Does setupLogging() still exist? pivotal.github.io/robolectric/javadoc/com/xtremelabs/… –  emmby Apr 12 '13 at 5:37
    
Yes, it's still in RobolectricTestRunner, but the package has been changed. –  scompt.com Apr 12 '13 at 7:53
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Add the following to your test setup before your test runs:

ShadowLog.stream = System.out;
Robolectric.bindShadowClass(ShadowLog.class);

https://groups.google.com/forum/?fromgroups=#!msg/robolectric/PK-9cQQQROw/svuQzM5h_vsJ

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1  
I just test this with robolectric 2.x+. Robolectric.bindShadowClass(ShadowLog.class); is not longer needed. –  Macarse Sep 28 '13 at 16:51
    
Yup. This works. As @Macarse says, the second line isn't needed - robolectric 2.2. –  Julian Dec 1 '13 at 22:37
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The solution that worked out best for me (or at all) was to initialize a replacement injected implementation (during testing only) of RoboGuice's Ln.Print class to do System.out printing instead of Android's Log printing, given I was actually using Robolectric to avoid having to depend on the Android subsystem to run my tests in the first place.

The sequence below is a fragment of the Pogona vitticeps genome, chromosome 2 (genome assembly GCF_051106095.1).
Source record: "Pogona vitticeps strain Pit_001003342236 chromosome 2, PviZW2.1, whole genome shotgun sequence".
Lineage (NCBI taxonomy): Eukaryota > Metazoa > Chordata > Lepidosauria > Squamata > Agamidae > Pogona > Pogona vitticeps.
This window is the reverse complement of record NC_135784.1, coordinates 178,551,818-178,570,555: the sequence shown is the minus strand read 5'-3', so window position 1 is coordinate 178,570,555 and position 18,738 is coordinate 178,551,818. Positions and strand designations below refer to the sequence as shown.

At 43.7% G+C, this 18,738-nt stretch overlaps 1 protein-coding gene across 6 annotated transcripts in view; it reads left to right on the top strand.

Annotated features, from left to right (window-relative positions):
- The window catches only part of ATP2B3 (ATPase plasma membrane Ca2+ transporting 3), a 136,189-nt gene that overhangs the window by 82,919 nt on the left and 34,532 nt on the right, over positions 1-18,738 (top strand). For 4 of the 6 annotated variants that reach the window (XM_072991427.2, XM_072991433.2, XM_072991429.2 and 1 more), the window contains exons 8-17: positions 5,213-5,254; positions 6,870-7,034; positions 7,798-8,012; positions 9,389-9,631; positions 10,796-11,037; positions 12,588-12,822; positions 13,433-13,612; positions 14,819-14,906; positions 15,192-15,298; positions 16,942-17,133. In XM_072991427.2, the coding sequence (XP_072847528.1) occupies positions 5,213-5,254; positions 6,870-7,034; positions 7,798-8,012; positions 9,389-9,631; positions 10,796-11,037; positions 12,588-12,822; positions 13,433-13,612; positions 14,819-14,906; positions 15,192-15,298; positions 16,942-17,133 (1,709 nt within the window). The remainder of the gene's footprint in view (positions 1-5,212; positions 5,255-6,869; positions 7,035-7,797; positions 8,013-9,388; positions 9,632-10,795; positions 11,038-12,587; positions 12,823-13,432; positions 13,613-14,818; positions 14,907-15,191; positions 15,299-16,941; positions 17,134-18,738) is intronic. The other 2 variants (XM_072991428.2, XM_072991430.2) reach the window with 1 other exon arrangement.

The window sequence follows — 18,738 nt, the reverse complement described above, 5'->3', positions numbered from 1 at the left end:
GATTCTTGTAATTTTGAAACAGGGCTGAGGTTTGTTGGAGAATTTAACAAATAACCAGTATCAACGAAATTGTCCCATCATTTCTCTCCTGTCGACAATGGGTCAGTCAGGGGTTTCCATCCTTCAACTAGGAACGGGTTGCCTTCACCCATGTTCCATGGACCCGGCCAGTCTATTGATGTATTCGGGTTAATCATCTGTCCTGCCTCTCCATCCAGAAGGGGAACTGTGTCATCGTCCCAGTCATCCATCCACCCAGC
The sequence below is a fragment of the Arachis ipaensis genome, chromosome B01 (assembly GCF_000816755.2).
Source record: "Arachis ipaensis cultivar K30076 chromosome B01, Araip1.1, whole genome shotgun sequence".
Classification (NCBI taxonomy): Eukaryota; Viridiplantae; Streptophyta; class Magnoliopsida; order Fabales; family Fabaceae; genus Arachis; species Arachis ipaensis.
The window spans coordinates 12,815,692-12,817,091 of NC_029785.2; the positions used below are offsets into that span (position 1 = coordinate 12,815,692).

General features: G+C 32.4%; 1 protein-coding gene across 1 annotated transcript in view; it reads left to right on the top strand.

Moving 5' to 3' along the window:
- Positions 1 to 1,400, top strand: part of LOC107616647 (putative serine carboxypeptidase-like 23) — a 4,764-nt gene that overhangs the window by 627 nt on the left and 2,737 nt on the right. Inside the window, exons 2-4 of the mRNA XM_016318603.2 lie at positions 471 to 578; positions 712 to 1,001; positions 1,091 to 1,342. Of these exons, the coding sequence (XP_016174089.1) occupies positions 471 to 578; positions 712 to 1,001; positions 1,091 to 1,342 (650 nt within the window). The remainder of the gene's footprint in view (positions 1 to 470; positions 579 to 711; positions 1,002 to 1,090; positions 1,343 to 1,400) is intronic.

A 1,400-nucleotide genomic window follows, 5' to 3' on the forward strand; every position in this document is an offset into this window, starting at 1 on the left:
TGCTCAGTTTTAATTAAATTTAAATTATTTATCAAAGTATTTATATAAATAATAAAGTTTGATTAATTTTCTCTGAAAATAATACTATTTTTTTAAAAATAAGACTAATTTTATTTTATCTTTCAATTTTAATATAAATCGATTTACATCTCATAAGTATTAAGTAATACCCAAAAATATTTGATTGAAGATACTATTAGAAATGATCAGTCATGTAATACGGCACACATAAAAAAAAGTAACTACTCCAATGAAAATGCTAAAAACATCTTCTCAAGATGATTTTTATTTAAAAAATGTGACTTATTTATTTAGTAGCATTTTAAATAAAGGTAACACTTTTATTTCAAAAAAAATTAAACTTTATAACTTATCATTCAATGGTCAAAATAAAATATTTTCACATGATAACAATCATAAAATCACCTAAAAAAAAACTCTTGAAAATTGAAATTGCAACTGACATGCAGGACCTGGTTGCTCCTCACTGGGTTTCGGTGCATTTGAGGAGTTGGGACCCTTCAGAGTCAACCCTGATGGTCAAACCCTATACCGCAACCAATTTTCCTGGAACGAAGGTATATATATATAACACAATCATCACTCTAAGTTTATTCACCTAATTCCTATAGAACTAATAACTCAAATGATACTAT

From Ln.java:

public class Ln  {
...

/**
 * print is initially set to Print(), then replaced by guice during
 * static injection pass.  This allows overriding where the log message is delivered to.
 */
@Inject protected static Print print = new Print();

So basically:

public class TestModule extends AbstractModule {

    @Override
    protected void configure() {
        bind(Ln.Print.class).to(TestLogPrint.class);
    }

}

and:

public class TestLogPrint extends Print {

    public int println(int priority, String msg ) {

        System.out.println(
            String.format(
                "%s%s", 
                getScope(4), 
                msg
            )
        );

        return 0;
    }

    protected static String getScope(int skipDepth) {
        final StackTraceElement trace = Thread.currentThread().getStackTrace()[skipDepth];
        return String.format("%s | %s.%s | ", new Date(), trace.getFileName().replace(".java", ""), trace.getMethodName());
    }
}

That of course assuming the standard Robolectric init to hook the module up with RoboGuice:

@Before
public void setUp() throws Exception {

    Module roboGuiceModule = RoboGuice.newDefaultRoboModule(Robolectric.application);
    Module productionModule = Modules.override(roboGuiceModule).with(new CustomRoboModule());
    Module testModule = Modules.override(productionModule).with(new TestModule());

    RoboGuice.setBaseApplicationInjector(Robolectric.application, RoboGuice.DEFAULT_STAGE, testModule);
    RoboGuice.injectMembers(Robolectric.application, this);

}
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2  
What a headache. –  Christopher Perry Jan 23 '13 at 0:06